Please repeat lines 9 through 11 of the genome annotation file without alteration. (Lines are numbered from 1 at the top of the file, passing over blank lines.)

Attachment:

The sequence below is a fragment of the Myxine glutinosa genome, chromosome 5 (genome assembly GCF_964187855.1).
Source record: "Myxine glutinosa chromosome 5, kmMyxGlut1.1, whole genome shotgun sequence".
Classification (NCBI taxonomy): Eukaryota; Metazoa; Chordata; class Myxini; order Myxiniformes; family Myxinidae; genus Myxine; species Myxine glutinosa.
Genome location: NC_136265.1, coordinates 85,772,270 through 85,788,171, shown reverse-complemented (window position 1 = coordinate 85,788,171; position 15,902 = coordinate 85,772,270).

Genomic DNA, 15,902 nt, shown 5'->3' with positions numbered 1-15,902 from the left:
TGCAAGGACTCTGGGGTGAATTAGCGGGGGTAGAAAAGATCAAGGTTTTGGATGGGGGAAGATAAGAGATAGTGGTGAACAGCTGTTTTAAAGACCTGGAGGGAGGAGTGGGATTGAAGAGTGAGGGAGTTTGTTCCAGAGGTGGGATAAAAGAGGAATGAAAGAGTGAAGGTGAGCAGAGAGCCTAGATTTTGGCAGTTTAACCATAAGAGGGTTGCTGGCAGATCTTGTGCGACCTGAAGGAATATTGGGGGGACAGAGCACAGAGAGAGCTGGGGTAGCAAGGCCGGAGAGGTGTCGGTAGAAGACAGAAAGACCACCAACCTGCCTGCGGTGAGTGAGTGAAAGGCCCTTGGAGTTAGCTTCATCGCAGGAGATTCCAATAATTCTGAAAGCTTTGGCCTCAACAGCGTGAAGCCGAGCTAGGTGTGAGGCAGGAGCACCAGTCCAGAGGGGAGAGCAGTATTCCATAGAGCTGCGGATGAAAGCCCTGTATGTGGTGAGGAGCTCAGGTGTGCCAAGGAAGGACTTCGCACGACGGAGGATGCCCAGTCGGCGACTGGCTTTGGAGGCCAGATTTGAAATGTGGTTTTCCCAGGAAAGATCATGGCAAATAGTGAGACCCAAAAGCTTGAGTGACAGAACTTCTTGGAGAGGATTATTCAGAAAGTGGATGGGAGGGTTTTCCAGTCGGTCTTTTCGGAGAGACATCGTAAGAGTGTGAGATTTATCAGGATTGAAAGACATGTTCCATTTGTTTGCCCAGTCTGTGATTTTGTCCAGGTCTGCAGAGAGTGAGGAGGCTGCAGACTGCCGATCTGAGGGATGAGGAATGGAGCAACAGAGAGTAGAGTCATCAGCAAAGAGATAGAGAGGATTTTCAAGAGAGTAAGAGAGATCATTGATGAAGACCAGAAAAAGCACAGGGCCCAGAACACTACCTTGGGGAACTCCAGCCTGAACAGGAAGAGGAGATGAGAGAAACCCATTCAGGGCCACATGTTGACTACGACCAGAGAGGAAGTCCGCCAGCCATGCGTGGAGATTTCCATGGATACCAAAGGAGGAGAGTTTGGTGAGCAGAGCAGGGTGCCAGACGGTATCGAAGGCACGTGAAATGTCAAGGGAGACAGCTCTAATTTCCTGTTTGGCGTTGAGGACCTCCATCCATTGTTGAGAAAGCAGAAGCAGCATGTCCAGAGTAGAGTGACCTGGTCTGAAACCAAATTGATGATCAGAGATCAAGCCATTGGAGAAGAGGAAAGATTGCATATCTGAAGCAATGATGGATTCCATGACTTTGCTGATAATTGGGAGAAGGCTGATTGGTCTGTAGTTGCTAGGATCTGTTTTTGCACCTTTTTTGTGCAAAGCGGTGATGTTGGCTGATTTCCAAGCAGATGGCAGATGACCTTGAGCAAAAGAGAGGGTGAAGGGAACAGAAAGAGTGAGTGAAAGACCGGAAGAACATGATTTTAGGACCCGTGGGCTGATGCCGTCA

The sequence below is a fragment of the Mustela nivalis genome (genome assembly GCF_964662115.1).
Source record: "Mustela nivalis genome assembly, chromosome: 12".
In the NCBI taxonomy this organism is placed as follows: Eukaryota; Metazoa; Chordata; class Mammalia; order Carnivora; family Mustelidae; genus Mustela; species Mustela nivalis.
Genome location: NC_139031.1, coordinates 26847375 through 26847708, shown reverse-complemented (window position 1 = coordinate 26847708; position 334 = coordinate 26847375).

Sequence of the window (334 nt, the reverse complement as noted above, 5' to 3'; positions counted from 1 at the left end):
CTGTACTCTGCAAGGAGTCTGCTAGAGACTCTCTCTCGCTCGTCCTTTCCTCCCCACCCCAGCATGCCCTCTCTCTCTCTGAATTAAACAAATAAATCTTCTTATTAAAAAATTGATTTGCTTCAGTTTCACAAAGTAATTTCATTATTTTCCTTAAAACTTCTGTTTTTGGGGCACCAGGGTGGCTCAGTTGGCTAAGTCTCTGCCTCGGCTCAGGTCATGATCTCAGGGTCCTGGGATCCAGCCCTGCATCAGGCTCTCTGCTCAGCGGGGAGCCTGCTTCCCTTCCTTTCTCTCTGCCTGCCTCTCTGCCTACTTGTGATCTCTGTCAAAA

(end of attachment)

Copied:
In the NCBI taxonomy this organism is placed as follows: Eukaryota; Metazoa; Chordata; class Mammalia; order Carnivora; family Mustelidae; genus Mustela; species Mustela nivalis.
Genome location: NC_139031.1, coordinates 26847375 through 26847708, shown reverse-complemented (window position 1 = coordinate 26847708; position 334 = coordinate 26847375).

Sequence of the window (334 nt, the reverse complement as noted above, 5' to 3'; positions counted from 1 at the left end):